The law on "holiday fines" hasn't changed
21st Oct 2015
"The future of holiday fines was called into question last week, when a father won a court battle after refusing to pay a £120 fine for taking his six-year-old daughter out of school."
BBC News, 21 October 2015
"That was a magistrates' court, and it doesn't set any precedent elsewhere"
Nick Gibb MP, Minister of State for Schools, 21 October 2015
The Today programme earlier featured a discussion about parents taking their children out of school to go on holiday.
This follows reports about the "landmark legal battle" of one Jon Platt, who having taken his daughter to Disney World during term time was reportedly issued a fine that he refused to pay. Mr Platt successfully defended himself against charges of failing to ensure that his daughter attended school regularly.
While the proceedings may have been a battle, they weren't "landmark" in any legal sense. They may highlight a possible legal problem with so-called "holiday fines", but Mr Platt's case can't set a precedent to that effect.
Magistrates' courts don't set a binding legal precedent
The law says that "If a child of compulsory school age who is a registered pupil at a school fails to attend regularly at the school, his parent is guilty of an offence".
Relying again on the reporting of Mr Platt's situation, it seems the magistrates' court decided that he had "no case to answer" on this charge. This means that the prosecution either had no evidence that Mr Platt's child wasn't attending regularly, or the evidence was too weak for a conviction even before being challenged by the defence.
That's likely to be the end of the matter so far as Mr Platt's case is concerned. What this doesn't do is set a legal precedent for anyone else being prosecuted for this offence.
As textbook The English Legal System puts it, "no court below the High Court sets a precedent for anyone".
The next magistrate faced with a case of failing to secure regular attendance at school will ask the same question as before: has the Crown proved beyond a reasonable doubt that the child's attendance wasn't regular? No lawyer will refer to Mr Platt's case; it's irrelevant to that question.
It's true that outside the legal system, a "precedent" just means something that's happened that can be used to justify the same thing happening in future. In that very general sense, you could describe the case as a "precedent", but not in court. It doesn't change the law.
Why was there a fine if there couldn't be a conviction?
Mr Platt's original fine was in fact a "penalty notice". These are, in England, an alternative to prosecution for failure to ensure regular attendance.
But the trigger for a penalty notice seems to be different to what's required for a successful prosecution. The government thinks that they "can be used where the pupil's absence has not been authorised by the school".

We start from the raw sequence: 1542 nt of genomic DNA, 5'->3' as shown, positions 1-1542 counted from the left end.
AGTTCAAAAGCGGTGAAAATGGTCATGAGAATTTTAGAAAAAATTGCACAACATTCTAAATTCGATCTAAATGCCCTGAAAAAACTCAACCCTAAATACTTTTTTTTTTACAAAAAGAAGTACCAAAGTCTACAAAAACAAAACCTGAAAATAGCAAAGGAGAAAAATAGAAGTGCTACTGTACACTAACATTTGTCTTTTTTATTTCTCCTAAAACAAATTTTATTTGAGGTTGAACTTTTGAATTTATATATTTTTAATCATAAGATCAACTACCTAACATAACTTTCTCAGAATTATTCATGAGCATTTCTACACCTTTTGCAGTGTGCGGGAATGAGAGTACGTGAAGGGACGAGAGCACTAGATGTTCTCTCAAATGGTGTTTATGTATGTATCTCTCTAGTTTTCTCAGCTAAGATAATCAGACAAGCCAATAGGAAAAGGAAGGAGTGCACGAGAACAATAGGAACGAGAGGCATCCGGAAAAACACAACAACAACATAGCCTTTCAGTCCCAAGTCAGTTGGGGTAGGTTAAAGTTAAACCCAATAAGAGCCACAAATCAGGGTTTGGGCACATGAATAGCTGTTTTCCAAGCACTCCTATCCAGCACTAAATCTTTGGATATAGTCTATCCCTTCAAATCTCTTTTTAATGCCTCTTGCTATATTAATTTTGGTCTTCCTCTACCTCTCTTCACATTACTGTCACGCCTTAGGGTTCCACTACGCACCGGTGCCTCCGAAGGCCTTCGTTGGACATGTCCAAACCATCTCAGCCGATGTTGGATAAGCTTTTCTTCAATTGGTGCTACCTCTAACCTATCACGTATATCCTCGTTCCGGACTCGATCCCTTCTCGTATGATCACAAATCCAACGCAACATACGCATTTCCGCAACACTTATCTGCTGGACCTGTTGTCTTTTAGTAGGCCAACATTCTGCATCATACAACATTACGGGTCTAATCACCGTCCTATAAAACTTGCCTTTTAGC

This includes "one-off instances of irregular attendance such as holidays taken during term time without the school's permission", according to the official guidance.
Isle of Wight Council says it was simply following this guidance.
Official guidance followed by councils may not accurately reflect the law
It's possible that the guidance doesn't accurately reflect the law. The legal power to issue penalty notices ties them to cases of failure to secure regular school attendance—they can be issued where there is "reason to believe" that offence has been committed. It doesn't seem to give an additional power to give a penalty notice where there is a "one-off" absence.
On this, Mr Platt says that "There has been precedent set in the High Court that says that unauthorised holiday in term time is not in itself a breach of the legislation if the child has attended school regularly". Unlike the magistrates, the High Court can set legal precedents.
The High Court did indeed say in 2006 that "it does not automatically follow that there will not have been regular attendance merely because there has been an unauthorised holiday. The question will be very much one of fact and degree in each case".
Local authorities may have taken a different view because of recent changes to the rules on when schools can authorise absence. Previously, schools could allow pupils to take up to 10 days holiday in term time in "special circumstances". The Department for Education abolished this because it was concerned that this was becoming routine; now holidays get no special treatment.
But that didn't change the overall law on regular attendance. Holidays may not be authorised as often, but taking them without authorisation still has to add up to irregular attendance (perhaps in combination with other absences). That may be why the case against Mr Platt was dismissed.
That doesn't change the law, or directly affect other parents in court over attendance, but it may flag up a legal problem with local authorities' approach to penalty notices in practice. On the other hand, the magistrates in this case might have made a mistake, and the guidance may be correct. It would take a higher court than the magistrates' to clarify this.
Update 2 November 2015
The Isle of Wight Council has announced that it's asking the High Court to clarify the law, saying that it "received clear advice that the magistrates may have failed to interpret and apply the law correctly in making their decision".